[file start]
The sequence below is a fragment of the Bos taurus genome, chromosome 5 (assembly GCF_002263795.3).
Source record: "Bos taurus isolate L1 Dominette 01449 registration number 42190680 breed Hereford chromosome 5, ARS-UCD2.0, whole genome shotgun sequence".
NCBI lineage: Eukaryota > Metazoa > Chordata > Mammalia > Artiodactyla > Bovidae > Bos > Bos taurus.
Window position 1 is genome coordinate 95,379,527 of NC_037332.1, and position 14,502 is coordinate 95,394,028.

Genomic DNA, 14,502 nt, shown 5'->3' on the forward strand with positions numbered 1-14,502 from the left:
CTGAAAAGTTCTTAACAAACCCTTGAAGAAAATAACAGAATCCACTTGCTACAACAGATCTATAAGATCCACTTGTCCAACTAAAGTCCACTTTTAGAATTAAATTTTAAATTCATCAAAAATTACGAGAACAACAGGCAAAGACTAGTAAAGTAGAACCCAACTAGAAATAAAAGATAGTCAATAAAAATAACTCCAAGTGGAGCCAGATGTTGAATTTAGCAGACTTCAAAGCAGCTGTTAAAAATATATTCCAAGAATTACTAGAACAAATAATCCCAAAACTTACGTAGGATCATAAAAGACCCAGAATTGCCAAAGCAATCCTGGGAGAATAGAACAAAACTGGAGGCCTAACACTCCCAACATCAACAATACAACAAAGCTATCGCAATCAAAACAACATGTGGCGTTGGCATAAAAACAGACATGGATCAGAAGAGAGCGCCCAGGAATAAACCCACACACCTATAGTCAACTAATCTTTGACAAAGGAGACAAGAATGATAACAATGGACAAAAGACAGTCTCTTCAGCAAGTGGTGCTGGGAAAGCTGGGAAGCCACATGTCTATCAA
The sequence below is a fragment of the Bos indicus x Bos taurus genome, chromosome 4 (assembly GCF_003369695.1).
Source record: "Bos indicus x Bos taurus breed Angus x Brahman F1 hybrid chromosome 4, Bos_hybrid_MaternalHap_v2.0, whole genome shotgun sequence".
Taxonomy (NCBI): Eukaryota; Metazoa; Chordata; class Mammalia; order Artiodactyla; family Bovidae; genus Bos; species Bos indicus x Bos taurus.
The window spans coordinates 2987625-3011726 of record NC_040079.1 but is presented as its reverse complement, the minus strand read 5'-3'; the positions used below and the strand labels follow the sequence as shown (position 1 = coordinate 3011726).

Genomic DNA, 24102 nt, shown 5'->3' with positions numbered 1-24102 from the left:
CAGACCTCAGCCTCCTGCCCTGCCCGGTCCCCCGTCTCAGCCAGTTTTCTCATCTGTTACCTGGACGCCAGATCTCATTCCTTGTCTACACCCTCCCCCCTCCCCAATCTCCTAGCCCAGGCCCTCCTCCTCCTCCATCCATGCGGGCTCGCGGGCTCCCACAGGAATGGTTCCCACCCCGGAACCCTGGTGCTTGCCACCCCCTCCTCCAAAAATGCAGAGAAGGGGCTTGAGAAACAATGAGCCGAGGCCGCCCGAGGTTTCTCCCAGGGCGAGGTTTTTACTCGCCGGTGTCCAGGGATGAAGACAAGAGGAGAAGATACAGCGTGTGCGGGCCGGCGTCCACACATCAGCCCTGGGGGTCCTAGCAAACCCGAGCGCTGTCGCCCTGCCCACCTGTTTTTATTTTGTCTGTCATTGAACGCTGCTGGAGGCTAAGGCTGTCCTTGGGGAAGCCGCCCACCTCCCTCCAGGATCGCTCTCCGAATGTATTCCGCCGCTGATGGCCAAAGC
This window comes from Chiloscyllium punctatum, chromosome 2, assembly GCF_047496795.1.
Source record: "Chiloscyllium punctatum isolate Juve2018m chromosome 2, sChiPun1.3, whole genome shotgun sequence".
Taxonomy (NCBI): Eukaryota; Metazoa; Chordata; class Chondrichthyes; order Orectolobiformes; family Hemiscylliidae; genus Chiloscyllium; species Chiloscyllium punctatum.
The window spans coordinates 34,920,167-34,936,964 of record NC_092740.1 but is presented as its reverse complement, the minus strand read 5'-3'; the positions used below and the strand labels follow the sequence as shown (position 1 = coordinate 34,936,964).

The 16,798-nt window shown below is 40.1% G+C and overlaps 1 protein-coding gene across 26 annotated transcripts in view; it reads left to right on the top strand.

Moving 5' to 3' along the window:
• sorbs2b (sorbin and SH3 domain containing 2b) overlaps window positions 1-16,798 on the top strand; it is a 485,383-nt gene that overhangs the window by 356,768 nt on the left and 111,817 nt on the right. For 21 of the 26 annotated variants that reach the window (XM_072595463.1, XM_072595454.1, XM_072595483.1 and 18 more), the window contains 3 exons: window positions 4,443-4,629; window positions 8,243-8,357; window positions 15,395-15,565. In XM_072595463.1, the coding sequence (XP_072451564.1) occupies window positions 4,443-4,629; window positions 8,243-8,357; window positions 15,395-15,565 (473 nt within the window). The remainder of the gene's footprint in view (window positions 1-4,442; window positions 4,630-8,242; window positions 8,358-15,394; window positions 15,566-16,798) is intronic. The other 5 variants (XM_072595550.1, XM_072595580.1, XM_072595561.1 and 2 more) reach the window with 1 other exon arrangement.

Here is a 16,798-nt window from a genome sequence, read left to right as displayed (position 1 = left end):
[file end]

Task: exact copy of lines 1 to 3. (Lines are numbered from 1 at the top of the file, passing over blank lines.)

The sequence below is a fragment of the Bos taurus genome, chromosome 5 (assembly GCF_002263795.3).
Source record: "Bos taurus isolate L1 Dominette 01449 registration number 42190680 breed Hereford chromosome 5, ARS-UCD2.0, whole genome shotgun sequence".
NCBI lineage: Eukaryota > Metazoa > Chordata > Mammalia > Artiodactyla > Bovidae > Bos > Bos taurus.